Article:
Sat Jan 31 15:47:09 PST 2009

Vitamin-C - A Food Preservative Essential For Life

Do you reach for a bottle of vitamin-C tablets when you feel a cold coming on? Vitamin-C, or ascorbic acid, is reputed to have the ability to strengthen the immune system and improve our ability to fight back against invading influenza viruses. Hence, many people dose themselves with vitamin-C tablets, or citrus fruit, at the onset of a cold.

Medical trials of vitamin-C's effect on colds, both as a treatment, and as a preventative have shown only modest value. On average, taking a vitamin-C supplement may reduce the number of days of cold which one person suffers per year by around 10 percent. This is much less than a day of relief for most people from a typical cold. And the results are very variable with the most positive results coming from those who may be bordering on vitamin deficiency. So vitamin-C as a treatment or preventative measure for colds has only limited value.

However, vitamin-C is certainly an effective treatment for vitamin-C deficiency and vitamin-C deficiency, or scurvy, produces extremely undesirable effects. The lack of vitamin-C reduces the ability of the body to synthesize collagen, resulting in a range of skin problems including weakened gums, spots, and bleeding from mucous membranes.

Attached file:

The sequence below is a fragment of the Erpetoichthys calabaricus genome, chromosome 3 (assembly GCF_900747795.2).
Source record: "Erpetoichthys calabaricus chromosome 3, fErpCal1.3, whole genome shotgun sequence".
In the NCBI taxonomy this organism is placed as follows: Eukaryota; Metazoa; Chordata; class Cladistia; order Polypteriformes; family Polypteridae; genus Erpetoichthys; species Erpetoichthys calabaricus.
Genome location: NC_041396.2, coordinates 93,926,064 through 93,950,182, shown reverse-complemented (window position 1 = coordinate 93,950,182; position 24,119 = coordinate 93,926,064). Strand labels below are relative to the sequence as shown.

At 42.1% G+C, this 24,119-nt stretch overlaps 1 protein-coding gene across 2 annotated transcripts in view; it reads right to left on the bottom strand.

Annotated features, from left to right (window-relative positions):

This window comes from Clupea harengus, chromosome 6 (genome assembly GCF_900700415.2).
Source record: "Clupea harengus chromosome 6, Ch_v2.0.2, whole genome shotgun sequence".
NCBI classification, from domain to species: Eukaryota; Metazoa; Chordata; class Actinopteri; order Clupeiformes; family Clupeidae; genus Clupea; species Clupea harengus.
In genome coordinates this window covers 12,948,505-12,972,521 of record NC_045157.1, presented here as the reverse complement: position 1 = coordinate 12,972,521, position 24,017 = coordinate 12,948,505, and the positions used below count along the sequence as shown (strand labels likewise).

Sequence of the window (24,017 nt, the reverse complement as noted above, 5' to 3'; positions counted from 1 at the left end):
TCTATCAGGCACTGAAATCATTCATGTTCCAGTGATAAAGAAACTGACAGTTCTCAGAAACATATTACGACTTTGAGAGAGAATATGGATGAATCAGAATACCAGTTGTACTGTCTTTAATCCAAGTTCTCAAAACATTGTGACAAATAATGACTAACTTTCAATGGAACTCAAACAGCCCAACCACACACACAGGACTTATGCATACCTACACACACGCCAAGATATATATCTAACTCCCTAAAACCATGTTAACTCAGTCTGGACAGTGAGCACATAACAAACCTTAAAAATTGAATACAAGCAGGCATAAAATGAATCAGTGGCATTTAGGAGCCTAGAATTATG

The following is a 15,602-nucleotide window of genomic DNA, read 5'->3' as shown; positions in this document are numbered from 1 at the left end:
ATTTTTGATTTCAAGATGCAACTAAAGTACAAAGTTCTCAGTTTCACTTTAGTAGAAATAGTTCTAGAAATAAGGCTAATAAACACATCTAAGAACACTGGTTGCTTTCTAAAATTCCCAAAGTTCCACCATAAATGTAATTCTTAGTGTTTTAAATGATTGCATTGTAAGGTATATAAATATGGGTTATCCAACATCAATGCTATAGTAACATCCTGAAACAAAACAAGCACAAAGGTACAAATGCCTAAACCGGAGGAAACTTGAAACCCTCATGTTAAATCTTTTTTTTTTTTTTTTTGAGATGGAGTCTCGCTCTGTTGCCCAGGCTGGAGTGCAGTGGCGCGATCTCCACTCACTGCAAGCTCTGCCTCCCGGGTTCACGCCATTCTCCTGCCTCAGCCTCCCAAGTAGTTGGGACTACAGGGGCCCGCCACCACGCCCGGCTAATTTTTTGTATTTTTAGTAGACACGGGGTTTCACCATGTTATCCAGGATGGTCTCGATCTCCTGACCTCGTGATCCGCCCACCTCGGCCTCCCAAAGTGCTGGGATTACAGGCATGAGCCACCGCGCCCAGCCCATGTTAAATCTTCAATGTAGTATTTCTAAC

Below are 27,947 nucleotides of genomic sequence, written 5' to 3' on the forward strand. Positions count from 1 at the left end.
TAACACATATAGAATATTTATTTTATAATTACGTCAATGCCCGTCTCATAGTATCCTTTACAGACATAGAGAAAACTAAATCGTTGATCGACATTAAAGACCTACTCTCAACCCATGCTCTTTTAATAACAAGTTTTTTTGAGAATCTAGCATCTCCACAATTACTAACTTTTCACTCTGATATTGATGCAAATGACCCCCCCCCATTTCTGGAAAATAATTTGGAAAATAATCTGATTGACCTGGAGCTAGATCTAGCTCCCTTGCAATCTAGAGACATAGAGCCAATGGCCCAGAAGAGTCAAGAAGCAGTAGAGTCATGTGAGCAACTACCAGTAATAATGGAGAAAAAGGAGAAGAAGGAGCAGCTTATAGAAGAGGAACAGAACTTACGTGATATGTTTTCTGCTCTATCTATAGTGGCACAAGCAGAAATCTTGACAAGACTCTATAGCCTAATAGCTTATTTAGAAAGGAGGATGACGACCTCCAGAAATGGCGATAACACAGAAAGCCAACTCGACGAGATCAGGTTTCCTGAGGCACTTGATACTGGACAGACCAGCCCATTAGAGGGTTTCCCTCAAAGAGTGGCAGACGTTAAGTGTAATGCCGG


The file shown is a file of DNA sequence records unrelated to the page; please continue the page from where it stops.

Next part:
Humans cannot synthesize vitamin-C, and a diet that lacks vitamin-C will result in scurvy. The recognition of this fact, and the resulting compulsory eating of citrus fruit for British sailors, resulted in the use of the general expression 'Limey' in America for a British person. (One imagines that the lime colored skin of the British sailors may have strengthened the use of the term...)

Ascorbic Acid

From a chemical perspective the ascorbic acid molecule (which is shown above) is effective at absorbing free radicals and allowing itself to be oxidized in preference to surrounding molecules. It has three oxygen atoms close together attached to its ring structure, (these are shown in red in the model above), and these oxygen atoms can readily donate protons to passing molecules or absorb electrons from passing free radicals.

Consequently, ascorbic acid is often added to foods as a preservative. The fact that it is also a vitamin, which our bodies cannot synthesize, makes its use as a food preservative acceptable.

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